The Cinder Track or Scarborough to Whitby Rail Trail runs 34.4 km (21 miles) between Scarborough and Whitby and is free of traffic along its length, apart from a couple of short road sections. It follows the old railway line and is suitable for cyclists, walkers and horse riders.
The old railway line linked Scarborough with Robin Hood’s Bay and then headed further north to Whitby. Sadly, the line was part of the Beeching Axe and it was closed in 1965. However, the loss of a railway was the walker or cyclist’s gain. With great foresight Scarborough Council bought the line shortly after it closed. It is now a well-maintained bridleway. The route is very easy to follow with plenty of signposts.
The old track was laid on cinders rather than crushed stone hence its name the Cinder Track.
The route forms part of the larger Route 1 of the National Cycle Network. Due to the nature of the surface, mountain bikes are probably the most suitable. It has two long, steady climbs to tackle. The first from Scarborough to Ravenscar is 190 m (625 ft) and the second from Robin’s Bay to Whitby 75 m (250 ft).
The route passes through or close to a number of villages including Scalby, Burniston, Cloughton, Ravenscar, Robin Hood’s Bay and Hawsker.
As part of the maintenance of the Track over 1,000 trees have been planted. The Cloughton section has been planted with lime trees that attract pollinating insects.
The Ordnance Survey explorer map OL27, the North York Moors – Eastern area covers the whole of the Cinder Track and the Cleveland Way coastal section. With this map, you also get a code for use on your iOS or Android smartphone or tablet. The explorer map is available in both the standard paper version and weatherproof ‘Active’ version.
I have only ever walked on the Cinder Path, I’ve never cycled it, so my description is from the point of view of a walker. I’ve split it into three sections, Scarborough to Ravenscar, Ravenscar to Robin Hood’s Bay and Robin Hood’s Bay to Whitby. I’ve described the walk from Scarborough to Whitby, it’s just as good travelling in the other direction.
Each of the three sections could be paired up with the corresponding walk on the Cleveland Way to form a circular route. (The Cleveland Way – Scarborough to Ravenscar, The Cleveland Way – Ravenscar to Robin Hood’s Bay and The Cleveland Way – Robin Hood’s Bay to Whitby)
The walk is to all intents and purposes flat, the uphill sections are very gradual and not really noticeable to the walker. I’d therefore class it as an easy walk throughout. The corresponding sections on the Cleveland Way are more strenuous with drops to sea level and climbs back up to cliff height.
I’ve walked the whole length of the Track with my dog and the whole route is accessible to dogs. I would recommend putting your dog on a lead on the short road sections and also if there are a lot of cyclists using the Track as it’s quite narrow in places.
If you want to leave your car in either Whitby or Scarborough, I would suggest using the Park and Ride service in Whitby. This is definitely easier than trying to park in the centre of Whitby which gets extremely busy. The Cinder Path starts a little way out of town in Scarborough so you may be able to find some street parking nearby. Don’t park in Sainsbury’s Car Park as this has a time limit (3 hours). You could use the Scarborough Park and Ride into the town centre and walk from there to the start of the Cinder Track in Sainsbury’s (10 minutes walk).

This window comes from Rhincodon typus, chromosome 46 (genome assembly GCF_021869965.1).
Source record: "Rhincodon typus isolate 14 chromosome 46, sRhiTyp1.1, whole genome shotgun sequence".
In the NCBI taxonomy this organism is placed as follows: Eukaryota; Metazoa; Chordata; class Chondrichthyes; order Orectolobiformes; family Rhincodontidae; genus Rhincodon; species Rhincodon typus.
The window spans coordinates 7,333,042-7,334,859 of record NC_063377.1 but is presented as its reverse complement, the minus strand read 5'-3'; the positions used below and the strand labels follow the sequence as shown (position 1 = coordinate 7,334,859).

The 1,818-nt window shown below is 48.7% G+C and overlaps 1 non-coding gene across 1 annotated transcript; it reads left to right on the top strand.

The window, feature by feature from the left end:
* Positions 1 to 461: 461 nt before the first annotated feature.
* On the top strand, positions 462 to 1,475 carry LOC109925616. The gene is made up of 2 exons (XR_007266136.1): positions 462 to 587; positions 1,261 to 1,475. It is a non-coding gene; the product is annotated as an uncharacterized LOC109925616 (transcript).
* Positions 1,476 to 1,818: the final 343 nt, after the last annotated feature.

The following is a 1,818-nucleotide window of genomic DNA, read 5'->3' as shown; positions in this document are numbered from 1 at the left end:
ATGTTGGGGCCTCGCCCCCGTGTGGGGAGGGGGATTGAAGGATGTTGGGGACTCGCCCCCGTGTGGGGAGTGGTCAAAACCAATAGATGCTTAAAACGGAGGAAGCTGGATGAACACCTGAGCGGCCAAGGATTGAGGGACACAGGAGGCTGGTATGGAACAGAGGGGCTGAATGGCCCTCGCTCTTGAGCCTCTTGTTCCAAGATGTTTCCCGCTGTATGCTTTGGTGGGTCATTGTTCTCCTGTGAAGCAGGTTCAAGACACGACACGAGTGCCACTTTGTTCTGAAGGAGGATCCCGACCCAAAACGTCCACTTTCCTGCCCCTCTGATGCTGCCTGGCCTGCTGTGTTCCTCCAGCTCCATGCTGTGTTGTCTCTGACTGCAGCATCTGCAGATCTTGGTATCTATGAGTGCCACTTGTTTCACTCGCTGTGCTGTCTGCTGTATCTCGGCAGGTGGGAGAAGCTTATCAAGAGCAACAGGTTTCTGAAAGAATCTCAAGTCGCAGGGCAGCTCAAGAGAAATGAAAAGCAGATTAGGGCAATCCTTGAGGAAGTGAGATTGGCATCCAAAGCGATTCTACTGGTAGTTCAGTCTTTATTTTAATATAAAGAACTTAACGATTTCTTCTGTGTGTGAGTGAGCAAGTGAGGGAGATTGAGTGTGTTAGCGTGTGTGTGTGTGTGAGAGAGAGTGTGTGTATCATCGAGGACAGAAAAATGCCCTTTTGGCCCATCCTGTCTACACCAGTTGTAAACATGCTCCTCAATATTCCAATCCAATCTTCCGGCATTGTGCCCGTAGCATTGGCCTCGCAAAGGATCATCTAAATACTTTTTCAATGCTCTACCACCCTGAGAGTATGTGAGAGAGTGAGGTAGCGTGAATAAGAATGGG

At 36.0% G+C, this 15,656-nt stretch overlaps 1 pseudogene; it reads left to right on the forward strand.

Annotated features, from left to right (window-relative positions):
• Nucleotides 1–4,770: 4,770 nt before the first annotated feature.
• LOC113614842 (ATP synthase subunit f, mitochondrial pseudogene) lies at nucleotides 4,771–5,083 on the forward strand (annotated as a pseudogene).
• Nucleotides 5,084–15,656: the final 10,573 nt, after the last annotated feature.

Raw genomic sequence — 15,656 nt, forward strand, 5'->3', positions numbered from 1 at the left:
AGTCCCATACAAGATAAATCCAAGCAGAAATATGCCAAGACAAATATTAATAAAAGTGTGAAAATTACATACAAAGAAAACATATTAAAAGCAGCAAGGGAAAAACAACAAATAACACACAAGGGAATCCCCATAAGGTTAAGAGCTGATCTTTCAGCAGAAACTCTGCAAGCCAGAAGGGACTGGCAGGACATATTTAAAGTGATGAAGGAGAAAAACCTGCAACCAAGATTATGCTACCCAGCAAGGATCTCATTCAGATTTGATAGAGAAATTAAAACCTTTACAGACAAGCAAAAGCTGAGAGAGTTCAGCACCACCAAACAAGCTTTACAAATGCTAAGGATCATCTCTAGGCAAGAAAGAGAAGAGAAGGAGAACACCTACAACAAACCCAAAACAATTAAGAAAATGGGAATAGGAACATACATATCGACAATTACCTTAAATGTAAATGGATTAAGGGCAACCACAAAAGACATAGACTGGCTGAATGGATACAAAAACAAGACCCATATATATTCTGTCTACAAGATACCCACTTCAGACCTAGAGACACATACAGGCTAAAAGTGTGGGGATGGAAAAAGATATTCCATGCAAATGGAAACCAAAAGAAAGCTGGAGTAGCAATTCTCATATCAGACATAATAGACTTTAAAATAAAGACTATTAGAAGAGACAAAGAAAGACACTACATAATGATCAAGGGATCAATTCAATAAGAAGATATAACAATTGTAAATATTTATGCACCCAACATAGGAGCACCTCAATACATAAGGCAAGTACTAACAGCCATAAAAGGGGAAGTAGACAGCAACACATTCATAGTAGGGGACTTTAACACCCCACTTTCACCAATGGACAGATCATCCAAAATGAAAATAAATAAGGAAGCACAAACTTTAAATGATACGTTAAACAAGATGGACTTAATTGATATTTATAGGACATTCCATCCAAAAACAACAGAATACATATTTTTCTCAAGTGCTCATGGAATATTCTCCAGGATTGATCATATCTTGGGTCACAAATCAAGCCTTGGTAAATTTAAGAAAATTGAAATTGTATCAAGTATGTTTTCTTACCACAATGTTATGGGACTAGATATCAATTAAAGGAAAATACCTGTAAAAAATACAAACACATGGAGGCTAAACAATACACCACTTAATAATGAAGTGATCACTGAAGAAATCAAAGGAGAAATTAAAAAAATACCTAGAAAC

If you want to walk the route in one go there is an excellent bus service running between Scarborough and Whitby, the x93 run by Arriva. The same service calls at Robin Hood’s Bay and Cloughton. There is a limited bus service between Scarborough and Ravenscar which runs twice a day, the 115 run by East Yorkshire Buses.
Best Time to Walk
The Cinder Track is a great walk for when everywhere else is muddy and wet. A lot of the route is tarmacked and the sections that aren’t are mostly stone, cinder or rubble. It is also well-drained. Much of the corridor that the track runs through is populated with trees so it’s quite nice to walk along in late Autumn when the trees are shedding their leaves.
The path can get very busy in summer with both walkers and cyclists, especially during the middle of the day. The Cinder Track quite often hosts charity walks and rides in summer.
The Cinder Track
Walk from Scarborough to Ravenscar 16.9 km (10½ miles)
The walk starts from Sainsbury’s Car Park on Falsgrave Road. Walk past the play area in the corner of the car park and under the bridge, pass the basketball court and graffiti wall. The track is quite wide at this point and passes along a tree-lined route through the suburbs of Scarborough. Continue past the cemetery on the right and continue across the playing fields. These used to be the site of the Northstead Carriage Sidings.
The Track continues through the suburb of Newby, crossing over Newby Farm Road and then the bridge over Scalby Beck before exiting onto Chichester Close. This is a short road section. At the end of Chichester Close turn right onto Station Road and then left onto Field Cl Road and then right into Lancaster Way. At the end of Lancaster Way pick up the Track again. It now runs through open countryside.